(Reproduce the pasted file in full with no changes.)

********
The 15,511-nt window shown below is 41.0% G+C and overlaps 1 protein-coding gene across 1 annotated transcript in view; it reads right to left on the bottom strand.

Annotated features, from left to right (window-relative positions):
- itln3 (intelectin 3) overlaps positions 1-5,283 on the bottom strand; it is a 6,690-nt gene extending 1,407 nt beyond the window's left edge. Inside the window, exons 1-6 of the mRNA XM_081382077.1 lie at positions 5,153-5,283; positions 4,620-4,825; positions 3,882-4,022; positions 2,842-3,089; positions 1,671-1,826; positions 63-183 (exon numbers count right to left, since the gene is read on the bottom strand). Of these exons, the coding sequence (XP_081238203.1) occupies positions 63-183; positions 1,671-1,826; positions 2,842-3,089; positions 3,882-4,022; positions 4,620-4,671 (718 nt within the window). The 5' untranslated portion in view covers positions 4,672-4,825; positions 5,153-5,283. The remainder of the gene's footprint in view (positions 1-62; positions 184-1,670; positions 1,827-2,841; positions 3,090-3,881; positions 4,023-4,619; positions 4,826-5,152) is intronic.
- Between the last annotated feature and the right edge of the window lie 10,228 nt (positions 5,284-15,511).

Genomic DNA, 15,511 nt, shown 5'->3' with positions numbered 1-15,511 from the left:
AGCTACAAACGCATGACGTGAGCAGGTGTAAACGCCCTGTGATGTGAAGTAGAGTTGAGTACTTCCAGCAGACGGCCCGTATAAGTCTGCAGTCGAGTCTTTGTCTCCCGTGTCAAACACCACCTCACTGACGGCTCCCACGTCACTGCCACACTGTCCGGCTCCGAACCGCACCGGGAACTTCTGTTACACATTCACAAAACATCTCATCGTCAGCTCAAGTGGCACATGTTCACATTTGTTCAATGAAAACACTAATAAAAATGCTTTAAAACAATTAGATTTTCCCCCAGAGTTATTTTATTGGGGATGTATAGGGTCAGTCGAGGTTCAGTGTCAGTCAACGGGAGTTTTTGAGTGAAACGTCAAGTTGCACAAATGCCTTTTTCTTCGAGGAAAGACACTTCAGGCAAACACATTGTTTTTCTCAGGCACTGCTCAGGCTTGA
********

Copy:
The 15,511-nt window shown below is 41.0% G+C and overlaps 1 protein-coding gene across 1 annotated transcript in view; it reads right to left on the bottom strand.

Annotated features, from left to right (window-relative positions):
- itln3 (intelectin 3) overlaps positions 1-5,283 on the bottom strand; it is a 6,690-nt gene extending 1,407 nt beyond the window's left edge. Inside the window, exons 1-6 of the mRNA XM_081382077.1 lie at positions 5,153-5,283; positions 4,620-4,825; positions 3,882-4,022; positions 2,842-3,089; positions 1,671-1,826; positions 63-183 (exon numbers count right to left, since the gene is read on the bottom strand). Of these exons, the coding sequence (XP_081238203.1) occupies positions 63-183; positions 1,671-1,826; positions 2,842-3,089; positions 3,882-4,022; positions 4,620-4,671 (718 nt within the window). The 5' untranslated portion in view covers positions 4,672-4,825; positions 5,153-5,283. The remainder of the gene's footprint in view (positions 1-62; positions 184-1,670; positions 1,827-2,841; positions 3,090-3,881; positions 4,023-4,619; positions 4,826-5,152) is intronic.
- Between the last annotated feature and the right edge of the window lie 10,228 nt (positions 5,284-15,511).

Genomic DNA, 15,511 nt, shown 5'->3' with positions numbered 1-15,511 from the left:
AGCTACAAACGCATGACGTGAGCAGGTGTAAACGCCCTGTGATGTGAAGTAGAGTTGAGTACTTCCAGCAGACGGCCCGTATAAGTCTGCAGTCGAGTCTTTGTCTCCCGTGTCAAACACCACCTCACTGACGGCTCCCACGTCACTGCCACACTGTCCGGCTCCGAACCGCACCGGGAACTTCTGTTACACATTCACAAAACATCTCATCGTCAGCTCAAGTGGCACATGTTCACATTTGTTCAATGAAAACACTAATAAAAATGCTTTAAAACAATTAGATTTTCCCCCAGAGTTATTTTATTGGGGATGTATAGGGTCAGTCGAGGTTCAGTGTCAGTCAACGGGAGTTTTTGAGTGAAACGTCAAGTTGCACAAATGCCTTTTTCTTCGAGGAAAGACACTTCAGGCAAACACATTGTTTTTCTCAGGCACTGCTCAGGCTTGA